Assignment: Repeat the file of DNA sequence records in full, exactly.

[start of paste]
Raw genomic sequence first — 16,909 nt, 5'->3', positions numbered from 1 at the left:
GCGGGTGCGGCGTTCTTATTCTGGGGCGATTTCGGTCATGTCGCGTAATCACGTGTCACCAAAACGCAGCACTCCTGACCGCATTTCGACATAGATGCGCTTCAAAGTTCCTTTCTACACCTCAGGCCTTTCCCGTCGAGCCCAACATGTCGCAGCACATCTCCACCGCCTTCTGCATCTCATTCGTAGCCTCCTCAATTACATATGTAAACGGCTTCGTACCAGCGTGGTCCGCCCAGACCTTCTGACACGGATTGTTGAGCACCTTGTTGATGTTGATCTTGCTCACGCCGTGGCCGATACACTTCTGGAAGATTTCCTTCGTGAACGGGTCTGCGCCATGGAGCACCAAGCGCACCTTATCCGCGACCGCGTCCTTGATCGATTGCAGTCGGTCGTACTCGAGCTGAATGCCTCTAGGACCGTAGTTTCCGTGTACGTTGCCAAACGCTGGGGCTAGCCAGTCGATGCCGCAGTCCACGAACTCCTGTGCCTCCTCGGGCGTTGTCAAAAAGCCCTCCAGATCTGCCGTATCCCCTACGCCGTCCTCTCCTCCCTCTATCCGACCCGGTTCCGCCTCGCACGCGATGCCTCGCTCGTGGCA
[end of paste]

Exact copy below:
Raw genomic sequence first — 16,909 nt, 5'->3', positions numbered from 1 at the left:
GCGGGTGCGGCGTTCTTATTCTGGGGCGATTTCGGTCATGTCGCGTAATCACGTGTCACCAAAACGCAGCACTCCTGACCGCATTTCGACATAGATGCGCTTCAAAGTTCCTTTCTACACCTCAGGCCTTTCCCGTCGAGCCCAACATGTCGCAGCACATCTCCACCGCCTTCTGCATCTCATTCGTAGCCTCCTCAATTACATATGTAAACGGCTTCGTACCAGCGTGGTCCGCCCAGACCTTCTGACACGGATTGTTGAGCACCTTGTTGATGTTGATCTTGCTCACGCCGTGGCCGATACACTTCTGGAAGATTTCCTTCGTGAACGGGTCTGCGCCATGGAGCACCAAGCGCACCTTATCCGCGACCGCGTCCTTGATCGATTGCAGTCGGTCGTACTCGAGCTGAATGCCTCTAGGACCGTAGTTTCCGTGTACGTTGCCAAACGCTGGGGCTAGCCAGTCGATGCCGCAGTCCACGAACTCCTGTGCCTCCTCGGGCGTTGTCAAAAAGCCCTCCAGATCTGCCGTATCCCCTACGCCGTCCTCTCCTCCCTCTATCCGACCCGGTTCCGCCTCGCACGCGATGCCTCGCTCGTGGCA